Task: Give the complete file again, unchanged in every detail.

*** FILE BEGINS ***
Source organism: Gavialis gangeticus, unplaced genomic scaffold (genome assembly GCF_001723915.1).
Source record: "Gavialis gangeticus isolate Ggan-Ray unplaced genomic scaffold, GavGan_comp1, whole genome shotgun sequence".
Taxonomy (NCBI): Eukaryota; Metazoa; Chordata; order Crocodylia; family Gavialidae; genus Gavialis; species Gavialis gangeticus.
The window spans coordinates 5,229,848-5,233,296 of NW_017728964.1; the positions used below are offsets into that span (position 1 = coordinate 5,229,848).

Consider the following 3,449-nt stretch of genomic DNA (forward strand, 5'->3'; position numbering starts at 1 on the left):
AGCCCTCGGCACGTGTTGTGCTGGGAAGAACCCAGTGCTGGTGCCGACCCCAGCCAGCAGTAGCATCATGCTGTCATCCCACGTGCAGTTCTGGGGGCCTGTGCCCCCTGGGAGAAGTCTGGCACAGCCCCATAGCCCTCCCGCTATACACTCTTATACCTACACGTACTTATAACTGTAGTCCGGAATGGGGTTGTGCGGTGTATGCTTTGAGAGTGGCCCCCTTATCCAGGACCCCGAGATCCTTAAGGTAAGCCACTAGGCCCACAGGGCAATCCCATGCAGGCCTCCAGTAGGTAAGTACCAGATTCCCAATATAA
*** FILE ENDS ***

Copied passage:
Source organism: Gavialis gangeticus, unplaced genomic scaffold (genome assembly GCF_001723915.1).
Source record: "Gavialis gangeticus isolate Ggan-Ray unplaced genomic scaffold, GavGan_comp1, whole genome shotgun sequence".
Taxonomy (NCBI): Eukaryota; Metazoa; Chordata; order Crocodylia; family Gavialidae; genus Gavialis; species Gavialis gangeticus.
The window spans coordinates 5,229,848-5,233,296 of NW_017728964.1; the positions used below are offsets into that span (position 1 = coordinate 5,229,848).

Consider the following 3,449-nt stretch of genomic DNA (forward strand, 5'->3'; position numbering starts at 1 on the left):
AGCCCTCGGCACGTGTTGTGCTGGGAAGAACCCAGTGCTGGTGCCGACCCCAGCCAGCAGTAGCATCATGCTGTCATCCCACGTGCAGTTCTGGGGGCCTGTGCCCCCTGGGAGAAGTCTGGCACAGCCCCATAGCCCTCCCGCTATACACTCTTATACCTACACGTACTTATAACTGTAGTCCGGAATGGGGTTGTGCGGTGTATGCTTTGAGAGTGGCCCCCTTATCCAGGACCCCGAGATCCTTAAGGTAAGCCACTAGGCCCACAGGGCAATCCCATGCAGGCCTCCAGTAGGTAAGTACCAGATTCCCAATATAA